Posted January 14, 2011 at 2:51 am | Permalink
  11. One quick thing to toss in here re: the lack of focus on men. There is an immediate tendency to assume that the problems of women in many developing countries is as a result of something the men do, or do not do. That assumption needs some examination and understanding which will vary widely by country. In Nepal, where I live much of the time and where I also work, it (lack of women’s rights) is and is not something rooted in the male population. As you dig deeper you’ll discover that the women have more to do with it all than it may first appear. It’s a complicated structural matter. Mothers must depend on sons in the future for support. Mothers therefore tend to raise their sons to be like little princes so as to curry their favor in the future. In short, the boys have been raised to behave as they do and taught by the mother to believe they are superior in every way to their sisters. Mother-in-laws, the brunt of many jokes in our own society are the instigators of many domestic disputes. When a boy marries it’s the duty of his wife to care for his mother and father. The mother-in-law, quite rightly portrayed in many Bollywood movies as a person who is never satisfied that the wife rises to the standard her son deserves quite often demands the son beat his wife to cure her of her laziness. I am not making that up. I have seen it over and over in many households including my own dear Nepali mother-in-law. Point being that the most effective way to end this generational cycle of violence in the home is target the women primarily and men, secondarily. While that seems counter-intuitive, domestic violence as being discussed herein, is also being viewed as if its causes and hence cures, are the same as western culture. It’s not and a deeper understanding of what goes on inside a Nepali home and the dependency of the family on the boy-child is necessary. It’s not all that simple and certainly I am making broad and sweeping statements here, as after all this is a blog and not a research paper. All that said, I 100% agree with Nike in this matter. Target the girls and you can impact future generations, even if it’s sometimes not perfect, it’s way better than any alternative put forth to date. It’s useless to figure out who is to blame for how things are. Things are as they are. When women have economic security that is theirs and theirs alone, they will invent a more perfect solution.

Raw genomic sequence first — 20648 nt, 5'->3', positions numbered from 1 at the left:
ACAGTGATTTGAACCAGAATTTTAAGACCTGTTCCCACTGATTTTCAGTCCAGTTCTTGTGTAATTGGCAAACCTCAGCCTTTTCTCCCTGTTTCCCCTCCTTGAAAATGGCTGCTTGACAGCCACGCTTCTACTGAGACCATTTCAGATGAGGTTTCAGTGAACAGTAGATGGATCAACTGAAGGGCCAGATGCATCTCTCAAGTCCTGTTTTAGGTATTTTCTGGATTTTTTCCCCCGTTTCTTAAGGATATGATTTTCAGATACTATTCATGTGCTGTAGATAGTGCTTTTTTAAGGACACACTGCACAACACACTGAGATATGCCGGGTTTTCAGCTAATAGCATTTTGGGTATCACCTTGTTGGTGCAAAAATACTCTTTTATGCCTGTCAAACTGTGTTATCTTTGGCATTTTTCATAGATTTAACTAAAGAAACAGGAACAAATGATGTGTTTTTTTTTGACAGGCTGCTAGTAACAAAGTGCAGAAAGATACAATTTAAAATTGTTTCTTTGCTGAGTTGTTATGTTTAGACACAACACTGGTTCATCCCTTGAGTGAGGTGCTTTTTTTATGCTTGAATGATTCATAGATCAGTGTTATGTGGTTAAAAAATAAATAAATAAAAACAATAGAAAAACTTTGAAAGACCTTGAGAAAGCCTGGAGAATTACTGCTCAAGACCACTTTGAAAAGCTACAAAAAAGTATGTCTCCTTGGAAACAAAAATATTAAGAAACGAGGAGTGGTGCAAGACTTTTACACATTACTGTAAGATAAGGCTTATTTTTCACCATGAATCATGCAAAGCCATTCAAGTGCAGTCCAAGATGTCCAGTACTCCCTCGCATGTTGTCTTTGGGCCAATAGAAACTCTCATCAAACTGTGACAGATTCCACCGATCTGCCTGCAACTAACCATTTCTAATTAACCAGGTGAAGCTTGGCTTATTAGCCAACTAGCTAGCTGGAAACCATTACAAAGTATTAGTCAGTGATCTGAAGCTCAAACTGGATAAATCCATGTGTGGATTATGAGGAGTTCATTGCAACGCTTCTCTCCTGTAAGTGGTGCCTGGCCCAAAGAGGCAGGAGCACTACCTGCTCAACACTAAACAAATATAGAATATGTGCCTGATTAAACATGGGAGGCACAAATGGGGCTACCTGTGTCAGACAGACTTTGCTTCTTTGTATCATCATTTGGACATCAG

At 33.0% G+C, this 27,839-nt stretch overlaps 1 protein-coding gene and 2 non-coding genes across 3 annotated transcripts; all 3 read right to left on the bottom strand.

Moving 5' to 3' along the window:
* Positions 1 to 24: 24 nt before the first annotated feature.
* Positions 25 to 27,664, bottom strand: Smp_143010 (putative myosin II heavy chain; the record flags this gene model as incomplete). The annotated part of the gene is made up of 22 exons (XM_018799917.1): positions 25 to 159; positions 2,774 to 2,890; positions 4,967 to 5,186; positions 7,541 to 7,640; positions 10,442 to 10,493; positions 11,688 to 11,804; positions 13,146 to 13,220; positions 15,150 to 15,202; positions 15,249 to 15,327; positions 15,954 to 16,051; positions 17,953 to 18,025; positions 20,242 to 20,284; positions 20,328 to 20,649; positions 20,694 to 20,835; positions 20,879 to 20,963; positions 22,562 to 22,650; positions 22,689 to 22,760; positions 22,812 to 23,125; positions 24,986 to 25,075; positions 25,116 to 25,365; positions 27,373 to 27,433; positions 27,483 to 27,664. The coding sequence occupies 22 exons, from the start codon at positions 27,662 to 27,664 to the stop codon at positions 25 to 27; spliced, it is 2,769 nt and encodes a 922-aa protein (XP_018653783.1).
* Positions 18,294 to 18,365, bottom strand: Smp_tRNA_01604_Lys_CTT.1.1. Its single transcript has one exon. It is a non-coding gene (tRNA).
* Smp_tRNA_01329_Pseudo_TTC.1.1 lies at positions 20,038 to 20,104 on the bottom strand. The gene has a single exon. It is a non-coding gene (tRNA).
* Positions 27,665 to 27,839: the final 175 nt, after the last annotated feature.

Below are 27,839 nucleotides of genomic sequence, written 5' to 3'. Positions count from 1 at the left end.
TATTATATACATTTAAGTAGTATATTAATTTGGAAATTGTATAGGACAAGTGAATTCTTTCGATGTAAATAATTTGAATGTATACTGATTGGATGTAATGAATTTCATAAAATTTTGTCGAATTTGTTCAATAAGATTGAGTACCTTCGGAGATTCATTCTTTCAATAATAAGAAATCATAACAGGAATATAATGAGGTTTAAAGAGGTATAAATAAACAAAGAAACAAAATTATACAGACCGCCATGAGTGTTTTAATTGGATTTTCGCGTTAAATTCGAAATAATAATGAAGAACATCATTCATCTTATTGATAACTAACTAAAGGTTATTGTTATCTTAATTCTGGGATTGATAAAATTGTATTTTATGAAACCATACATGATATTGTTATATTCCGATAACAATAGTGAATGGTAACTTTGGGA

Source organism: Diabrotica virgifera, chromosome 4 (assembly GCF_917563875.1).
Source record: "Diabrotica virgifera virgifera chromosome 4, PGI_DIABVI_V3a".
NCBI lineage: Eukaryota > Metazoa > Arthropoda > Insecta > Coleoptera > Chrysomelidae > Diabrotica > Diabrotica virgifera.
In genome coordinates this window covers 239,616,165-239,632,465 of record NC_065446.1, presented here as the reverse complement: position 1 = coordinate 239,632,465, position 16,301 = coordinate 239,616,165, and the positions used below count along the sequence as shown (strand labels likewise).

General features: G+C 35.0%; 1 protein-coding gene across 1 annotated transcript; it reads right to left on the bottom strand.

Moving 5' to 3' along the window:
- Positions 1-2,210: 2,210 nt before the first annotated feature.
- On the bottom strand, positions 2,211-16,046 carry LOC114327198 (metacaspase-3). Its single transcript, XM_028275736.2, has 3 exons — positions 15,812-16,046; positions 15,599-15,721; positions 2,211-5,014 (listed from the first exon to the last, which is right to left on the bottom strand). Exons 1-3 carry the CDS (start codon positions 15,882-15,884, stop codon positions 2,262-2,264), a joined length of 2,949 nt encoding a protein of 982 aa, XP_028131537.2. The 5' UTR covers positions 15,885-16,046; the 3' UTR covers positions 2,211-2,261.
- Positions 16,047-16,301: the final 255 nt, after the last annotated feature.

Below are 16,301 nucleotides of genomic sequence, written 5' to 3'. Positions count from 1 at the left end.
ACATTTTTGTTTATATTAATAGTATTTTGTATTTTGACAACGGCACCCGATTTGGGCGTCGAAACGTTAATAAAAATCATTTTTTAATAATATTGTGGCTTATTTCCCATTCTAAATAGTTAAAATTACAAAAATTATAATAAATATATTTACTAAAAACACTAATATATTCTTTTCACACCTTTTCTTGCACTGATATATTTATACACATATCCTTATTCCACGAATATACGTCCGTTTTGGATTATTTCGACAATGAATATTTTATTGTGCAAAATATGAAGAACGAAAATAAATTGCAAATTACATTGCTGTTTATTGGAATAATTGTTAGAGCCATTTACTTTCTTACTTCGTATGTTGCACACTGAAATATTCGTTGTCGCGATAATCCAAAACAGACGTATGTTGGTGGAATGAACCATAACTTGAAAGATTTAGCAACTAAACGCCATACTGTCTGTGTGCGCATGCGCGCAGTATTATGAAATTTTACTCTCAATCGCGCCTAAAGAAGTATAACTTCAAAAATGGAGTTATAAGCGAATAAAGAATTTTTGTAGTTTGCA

Posted January 14, 2011 at 10:52 am | Permalink
  12. Matt Richmond wrote:

    @Scott

    I don’t think anyone would be willing to say that there aren’t areas where women should be the main focus. In your case it may very well be true that the vast majority of resources should go toward providing women the resources necessary so they don’t need to rely on their sons, education, etc. The worry is that we go into areas assuming that ALL areas require exactly that. Top-down versus bottom-up solutions.

    Posted January 14, 2011 at 11:24 am | Permalink
  13. M. Nelson wrote:

    @Matt

    First off, thanks for your continuing thoughts on this issue. It’s an important topic and deserves our attention.

    If, like you mentioned, you have not taken the time to delve more deeply into this topic, I’d invite you to do just that. The Girl Effect website presents in-depth research from their strategic partners, to substantiate their position of focusing attention, energy and monies on adolescent girls as agents of change. If, for no other reason than to encourage you to investigate further, there is a eye-popping statistic which shows that for every $1.00 spent on international aid in the developing world – .05 cents is allocated for adolescent girls specifically. ONE HALF a cent! Yet, if girls have the opportunity to earn income (by finishing school, delaying marriage and childbirth etc. ) they re-invest in their families and communities at double to triple the rate of boys.

    Without delving into the reasons such a discrepency exists (hence the blunt comment from Amanda and Miriam wishing Anna good luck with that), even a modest increase in support, say .20 cents for every dollar could have an immense ripple effect.

    This isn’t a “magic bullet” campaign. It’s justified by ongoing research showing investment in girls pays rich dividends to families and communities and it’s done by partnering with organizations, both foreign aid based and local, already operating in country. And, when looked at more closely you’ll find it’s not “a one size fits all” methodology when it comes to application in the field.